prestige and economic rewards than the valued gender
25. Hermaphrodites
- A person having male and female sex organs or other sexual
characteristics, wither abnormally or naturally
26. Intersexual
- Variation in sex characteristic including chromosomes, gonads and
genitals that do not allow an individual to be distinctive identified
as female and male sex binary
- Genetic testing
27. Female masculinity
28. Sexual scripts
- Guidelines for how we are supposed to feel and act as a sexual
persons
- Shaped by the communities and societies in which we participate
and socially constructed
29. Sexual identity
- One aspect of sexual self-schemas that can be defined as person’s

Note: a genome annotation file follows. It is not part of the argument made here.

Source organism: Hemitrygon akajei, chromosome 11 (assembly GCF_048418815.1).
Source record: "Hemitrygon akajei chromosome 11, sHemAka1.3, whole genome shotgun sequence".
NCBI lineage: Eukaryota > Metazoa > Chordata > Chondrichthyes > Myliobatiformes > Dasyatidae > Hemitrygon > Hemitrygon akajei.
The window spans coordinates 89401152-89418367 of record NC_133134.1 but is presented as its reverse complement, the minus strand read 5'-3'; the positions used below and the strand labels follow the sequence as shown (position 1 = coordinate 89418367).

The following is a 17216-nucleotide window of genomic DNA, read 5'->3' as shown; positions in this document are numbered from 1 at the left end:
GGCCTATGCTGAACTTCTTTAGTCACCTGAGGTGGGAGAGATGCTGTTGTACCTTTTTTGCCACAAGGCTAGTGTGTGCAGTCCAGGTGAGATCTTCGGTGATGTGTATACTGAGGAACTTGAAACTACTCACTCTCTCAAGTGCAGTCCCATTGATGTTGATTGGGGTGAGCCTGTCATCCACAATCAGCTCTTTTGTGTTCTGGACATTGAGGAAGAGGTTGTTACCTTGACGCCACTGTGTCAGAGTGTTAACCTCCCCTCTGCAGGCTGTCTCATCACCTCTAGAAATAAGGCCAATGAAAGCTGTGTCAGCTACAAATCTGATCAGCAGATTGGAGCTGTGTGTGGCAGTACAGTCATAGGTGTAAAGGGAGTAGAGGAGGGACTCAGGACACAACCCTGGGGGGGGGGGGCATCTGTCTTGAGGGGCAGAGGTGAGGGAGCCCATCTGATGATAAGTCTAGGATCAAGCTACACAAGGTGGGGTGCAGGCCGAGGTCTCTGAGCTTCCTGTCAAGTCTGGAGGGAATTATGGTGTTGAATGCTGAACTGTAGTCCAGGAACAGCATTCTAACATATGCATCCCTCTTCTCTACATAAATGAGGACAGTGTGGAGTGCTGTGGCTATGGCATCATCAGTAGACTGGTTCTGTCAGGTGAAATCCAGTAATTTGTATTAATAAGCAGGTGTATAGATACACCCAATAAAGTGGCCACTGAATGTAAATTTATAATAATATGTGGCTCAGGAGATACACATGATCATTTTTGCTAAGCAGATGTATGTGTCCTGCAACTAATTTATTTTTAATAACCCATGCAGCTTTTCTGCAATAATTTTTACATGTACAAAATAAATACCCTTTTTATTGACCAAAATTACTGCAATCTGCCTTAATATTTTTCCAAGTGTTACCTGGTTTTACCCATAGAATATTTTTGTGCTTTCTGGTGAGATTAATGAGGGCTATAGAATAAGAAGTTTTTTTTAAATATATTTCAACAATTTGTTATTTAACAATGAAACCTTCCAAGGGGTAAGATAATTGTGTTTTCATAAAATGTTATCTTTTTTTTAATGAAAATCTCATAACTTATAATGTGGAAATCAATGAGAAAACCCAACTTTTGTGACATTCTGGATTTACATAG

attraction to, or preference for, people of a certain gender
- Romantic or sexual identity and behaviour
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Document Summary

Be able to define the following term: gender. The assignment of masculine and feminine characteristics to bodies in cultural contexts. Gender refers to how we are socialised into particular male or female roles in society. This is a way in which biology translates into a natural skill. The same is true of girls and women who are seen as biologically more nurturing (because they might have a uterus) and therefore better equipped than men to raise children. Gender includes the traits we learn daily that identify us as men or women. We tend to be unaware of the countless ways we observe others in their performance of gender and how we incorporate those behaviours into our personal scripts: patriarchy. Defined at a system where male dominate because power and authority are in the hands of adult men: a vindication of the rights of. Women (1792: lesbian feminism, lesbian baiting, third-wave.